The Neil Young Archives, a digital library released last week purporting to contain everything the legendary songwriter and guitarist ever recorded and released, is a tremendous resource for both longtime fans and anyone who’s curious about approaching his prodigious five-decade catalog for the first time. Young is notoriously finicky about the context and sound quality of his work, which disappeared without warning from the major streaming services for about a year before being reinstated just as suddenly in late 2016. It’s possible, maybe even likely, that he will wake up one day in the future and decide to cut off Spotify listeners once more, perhaps as chastisement for their failure to embrace Pono.
Here, then, is the entire unruly collection, from “The Sultan,” the 1963 debut single of his teenage band The Squires, to his 39th studio album The Visitor, also released last week. Everything is presented in master-quality audio, according to Young’s detailed specifications, in a format he’s not likely to discard on a whim, and it’s completely free if you’re willing to surrender your email address. It’s a treasure. But this is Neil Young we’re talking about, meaning it’s also a loopy, arcane mess whose organization defies all earthly logic.
Let’s say you long ago wore out your vinyl copy of Comes A Time, Young’s lilting folk-rock outing from 1978, and visited the archives for the first time hoping to hear it. You would first find an interface that my colleague Winston Cook-Wilson aptly described as resembling a Carmen Sandiego CD-ROM game from the late ‘90s. Rather than a clean and minimal catalog of albums and songs a la iTunes or Spotify, there’s an image of what appears to be some sort of steampunk filing cabinet, complete with copious switches and meters, and for some reason, a skeleton keyhole. You click to open the drawer.
Inside is a big cartoonish file folder for every single song in the Neil Young canon, starting with the most recent. This is a man, you’ll recall, with 39 studio albums, each in the neighborhood of 10 songs long, if not more. There are hundreds of these file folders, but only about a dozen fit on the screen at any one time. There is no immediately apparent way to search them, and so you begin endlessly scrolling until you see the entries for 1975’s Zuma and figure you’ve gone too far. You scroll back and realize that Comes A Time is missing from the archive altogether. Confused you open Zuma instead, pulling up an old-timey notecard with the tracklist on it, and click the button that says “PLAY ALBUM.” The album’s second song starts playing, because the actual opener is inexplicably absent as well.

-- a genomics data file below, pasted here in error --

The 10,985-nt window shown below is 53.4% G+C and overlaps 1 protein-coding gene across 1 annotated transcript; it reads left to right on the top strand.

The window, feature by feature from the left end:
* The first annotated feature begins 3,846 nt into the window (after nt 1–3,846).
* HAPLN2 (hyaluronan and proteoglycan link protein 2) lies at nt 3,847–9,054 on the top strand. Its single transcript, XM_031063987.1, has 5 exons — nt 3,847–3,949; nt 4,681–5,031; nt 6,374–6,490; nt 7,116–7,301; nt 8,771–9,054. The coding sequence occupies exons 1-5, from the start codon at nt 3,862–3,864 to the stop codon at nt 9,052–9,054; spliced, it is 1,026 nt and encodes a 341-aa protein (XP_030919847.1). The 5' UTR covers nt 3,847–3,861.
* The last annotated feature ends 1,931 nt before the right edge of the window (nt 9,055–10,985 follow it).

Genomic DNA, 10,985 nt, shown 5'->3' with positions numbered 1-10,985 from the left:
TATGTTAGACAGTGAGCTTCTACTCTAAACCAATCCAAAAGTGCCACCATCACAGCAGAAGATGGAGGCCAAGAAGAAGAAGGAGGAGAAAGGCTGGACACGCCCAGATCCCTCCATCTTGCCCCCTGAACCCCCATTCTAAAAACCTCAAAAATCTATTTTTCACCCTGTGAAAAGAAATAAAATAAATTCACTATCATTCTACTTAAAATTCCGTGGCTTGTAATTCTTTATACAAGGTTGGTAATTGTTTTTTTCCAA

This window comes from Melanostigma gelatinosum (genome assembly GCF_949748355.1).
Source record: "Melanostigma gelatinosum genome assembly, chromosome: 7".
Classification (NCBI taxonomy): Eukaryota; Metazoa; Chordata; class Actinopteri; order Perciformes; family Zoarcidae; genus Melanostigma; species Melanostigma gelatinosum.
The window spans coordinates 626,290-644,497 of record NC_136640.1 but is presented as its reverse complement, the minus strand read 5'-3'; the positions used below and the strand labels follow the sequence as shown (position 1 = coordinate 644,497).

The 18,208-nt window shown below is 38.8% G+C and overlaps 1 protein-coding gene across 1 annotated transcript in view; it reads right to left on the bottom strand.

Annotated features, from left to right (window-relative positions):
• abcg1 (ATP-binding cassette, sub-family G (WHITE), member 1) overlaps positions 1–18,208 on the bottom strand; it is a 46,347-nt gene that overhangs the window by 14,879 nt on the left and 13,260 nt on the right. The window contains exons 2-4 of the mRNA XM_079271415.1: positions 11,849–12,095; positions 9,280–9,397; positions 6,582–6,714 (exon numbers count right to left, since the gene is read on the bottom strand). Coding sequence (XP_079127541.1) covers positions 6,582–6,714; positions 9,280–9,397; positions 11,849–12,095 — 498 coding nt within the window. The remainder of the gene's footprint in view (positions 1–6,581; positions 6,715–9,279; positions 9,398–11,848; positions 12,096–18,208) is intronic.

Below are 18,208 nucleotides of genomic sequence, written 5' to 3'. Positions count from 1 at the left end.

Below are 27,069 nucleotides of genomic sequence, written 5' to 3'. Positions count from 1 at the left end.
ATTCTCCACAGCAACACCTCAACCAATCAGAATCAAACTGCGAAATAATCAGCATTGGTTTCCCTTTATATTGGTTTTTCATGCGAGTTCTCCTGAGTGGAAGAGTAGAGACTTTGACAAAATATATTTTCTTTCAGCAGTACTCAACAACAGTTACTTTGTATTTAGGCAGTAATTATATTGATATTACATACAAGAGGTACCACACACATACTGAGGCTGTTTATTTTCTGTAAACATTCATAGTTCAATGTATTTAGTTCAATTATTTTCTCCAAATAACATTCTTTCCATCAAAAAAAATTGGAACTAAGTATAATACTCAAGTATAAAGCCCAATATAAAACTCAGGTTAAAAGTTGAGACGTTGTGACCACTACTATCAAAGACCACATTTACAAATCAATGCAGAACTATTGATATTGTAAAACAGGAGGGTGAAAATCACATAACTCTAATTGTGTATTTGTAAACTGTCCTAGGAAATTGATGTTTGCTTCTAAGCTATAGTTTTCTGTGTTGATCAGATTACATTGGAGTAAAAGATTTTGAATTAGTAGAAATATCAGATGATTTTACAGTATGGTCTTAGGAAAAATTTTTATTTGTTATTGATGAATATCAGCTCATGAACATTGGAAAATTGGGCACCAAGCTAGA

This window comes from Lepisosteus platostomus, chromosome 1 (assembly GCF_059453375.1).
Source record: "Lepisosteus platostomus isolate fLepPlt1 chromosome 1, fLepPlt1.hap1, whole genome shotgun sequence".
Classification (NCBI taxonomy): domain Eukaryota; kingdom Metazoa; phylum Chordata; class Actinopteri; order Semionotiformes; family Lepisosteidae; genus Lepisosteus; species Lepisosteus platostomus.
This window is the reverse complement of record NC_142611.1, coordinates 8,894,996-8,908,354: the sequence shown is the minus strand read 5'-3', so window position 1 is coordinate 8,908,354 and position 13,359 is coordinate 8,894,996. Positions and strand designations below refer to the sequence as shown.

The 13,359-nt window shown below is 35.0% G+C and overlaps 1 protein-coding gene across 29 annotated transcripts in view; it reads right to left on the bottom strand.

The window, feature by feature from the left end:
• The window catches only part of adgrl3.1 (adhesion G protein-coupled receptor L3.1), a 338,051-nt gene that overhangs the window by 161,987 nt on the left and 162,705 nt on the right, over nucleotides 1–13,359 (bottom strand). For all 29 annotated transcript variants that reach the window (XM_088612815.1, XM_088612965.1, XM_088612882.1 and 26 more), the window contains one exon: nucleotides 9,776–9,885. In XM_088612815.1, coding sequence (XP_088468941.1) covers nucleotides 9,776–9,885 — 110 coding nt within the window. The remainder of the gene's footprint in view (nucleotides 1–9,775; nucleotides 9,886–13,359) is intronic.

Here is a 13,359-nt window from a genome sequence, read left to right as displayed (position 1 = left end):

The Neil Young Archives, in other words, are not quite as comprehensive as advertised. (It’s likely that this is simple oversight, but given Young’s strange curatorial tendencies over his own catalog, the possibility of deliberate omission shouldn’t be ruled out entirely.) Aside from that quirk, there are the design problems to contend with as well. The Archives never quite shake the visual feeling of vintage children’s “edutainment.” But here’s at least a more coherent way to browse than via the file cabinet system, if you click through to the timeline view, which presents each album cover chronologically. I spent the morning dumbfounded that Neil would expend the effort to create this archive and neglect to include any sort of search function, then finally broke down and watched a charmingly amateurish 10-minute tutorial video, which Young narrates himself while tooling around the site onscreen. I learned that you have to click the skeleton keyhole to make the search bar appear (of course!), a detail so strange and counterintuitive that you can practically hear Young insisting on its inclusion, against the protests of his web designer.
From that point, digging through the Archives was a joy, even if the first album I picked out to listen–1981’s weirdly new wave-inflected Re-ac-tor–was missing a couple of tracks as well. Any excuse to revisit Young’s catalog is welcome, and each record comes complete with high-quality images of its original sleeve and liner notes for your perusal, which make the enterprise worth it even if you have a hard time hearing the sound quality difference from Spotify. (Never forget the time that he earnestly sang “Don’t want my mp3” through a haze of guitar distortion on 2012’s Psychedelic Pill.) In the coming weeks, I intend to dig deep into Young’s ‘80s and ‘90s wilderness years, albums that even a fan like me could use to spend some more time with. “Don’t forget to have a good time, and try not to get lost,” Young says happily at the end of the tutorial video. We’ll try.